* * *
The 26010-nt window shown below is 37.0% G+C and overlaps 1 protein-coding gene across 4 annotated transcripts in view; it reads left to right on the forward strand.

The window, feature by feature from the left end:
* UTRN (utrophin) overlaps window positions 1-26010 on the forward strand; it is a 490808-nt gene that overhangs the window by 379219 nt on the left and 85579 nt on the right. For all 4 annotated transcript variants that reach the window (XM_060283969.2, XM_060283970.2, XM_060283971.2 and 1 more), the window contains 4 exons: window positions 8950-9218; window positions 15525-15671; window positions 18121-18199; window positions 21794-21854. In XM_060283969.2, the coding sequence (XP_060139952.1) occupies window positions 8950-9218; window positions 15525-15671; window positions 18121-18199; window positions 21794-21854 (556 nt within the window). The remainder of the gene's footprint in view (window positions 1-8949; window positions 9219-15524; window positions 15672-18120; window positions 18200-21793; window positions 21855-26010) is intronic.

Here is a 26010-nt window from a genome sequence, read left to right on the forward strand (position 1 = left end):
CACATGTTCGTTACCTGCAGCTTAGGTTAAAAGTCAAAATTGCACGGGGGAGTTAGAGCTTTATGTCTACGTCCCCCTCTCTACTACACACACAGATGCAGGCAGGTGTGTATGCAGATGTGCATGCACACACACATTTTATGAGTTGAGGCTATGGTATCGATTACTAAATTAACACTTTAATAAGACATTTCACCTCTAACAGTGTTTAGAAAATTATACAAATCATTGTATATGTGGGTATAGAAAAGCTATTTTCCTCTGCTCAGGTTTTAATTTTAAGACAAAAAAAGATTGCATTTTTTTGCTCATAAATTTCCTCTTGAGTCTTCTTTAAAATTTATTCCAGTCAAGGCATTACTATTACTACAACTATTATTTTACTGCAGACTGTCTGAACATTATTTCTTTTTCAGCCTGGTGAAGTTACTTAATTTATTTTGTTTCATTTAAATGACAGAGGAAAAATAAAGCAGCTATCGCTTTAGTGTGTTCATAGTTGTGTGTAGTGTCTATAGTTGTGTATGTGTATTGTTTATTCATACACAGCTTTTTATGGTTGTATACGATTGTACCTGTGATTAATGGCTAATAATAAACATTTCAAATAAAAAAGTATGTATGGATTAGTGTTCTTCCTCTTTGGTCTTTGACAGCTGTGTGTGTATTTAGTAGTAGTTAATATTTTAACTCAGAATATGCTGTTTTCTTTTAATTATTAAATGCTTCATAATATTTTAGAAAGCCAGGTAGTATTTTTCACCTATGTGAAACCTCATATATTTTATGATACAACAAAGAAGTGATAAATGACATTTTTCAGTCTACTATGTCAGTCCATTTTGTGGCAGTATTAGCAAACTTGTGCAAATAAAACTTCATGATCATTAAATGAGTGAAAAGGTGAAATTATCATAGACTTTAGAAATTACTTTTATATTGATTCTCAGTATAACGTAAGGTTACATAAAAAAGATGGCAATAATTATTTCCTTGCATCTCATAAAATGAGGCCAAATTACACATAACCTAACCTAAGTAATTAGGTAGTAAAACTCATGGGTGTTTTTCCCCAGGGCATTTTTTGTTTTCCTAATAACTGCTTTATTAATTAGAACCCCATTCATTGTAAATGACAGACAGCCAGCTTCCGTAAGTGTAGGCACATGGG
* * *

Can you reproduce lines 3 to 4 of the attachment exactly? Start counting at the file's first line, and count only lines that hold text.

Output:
* UTRN (utrophin) overlaps window positions 1-26010 on the forward strand; it is a 490808-nt gene that overhangs the window by 379219 nt on the left and 85579 nt on the right. For all 4 annotated transcript variants that reach the window (XM_060283969.2, XM_060283970.2, XM_060283971.2 and 1 more), the window contains 4 exons: window positions 8950-9218; window positions 15525-15671; window positions 18121-18199; window positions 21794-21854. In XM_060283969.2, the coding sequence (XP_060139952.1) occupies window positions 8950-9218; window positions 15525-15671; window positions 18121-18199; window positions 21794-21854 (556 nt within the window). The remainder of the gene's footprint in view (window positions 1-8949; window positions 9219-15524; window positions 15672-18120; window positions 18200-21793; window positions 21855-26010) is intronic.

Here is a 26010-nt window from a genome sequence, read left to right on the forward strand (position 1 = left end):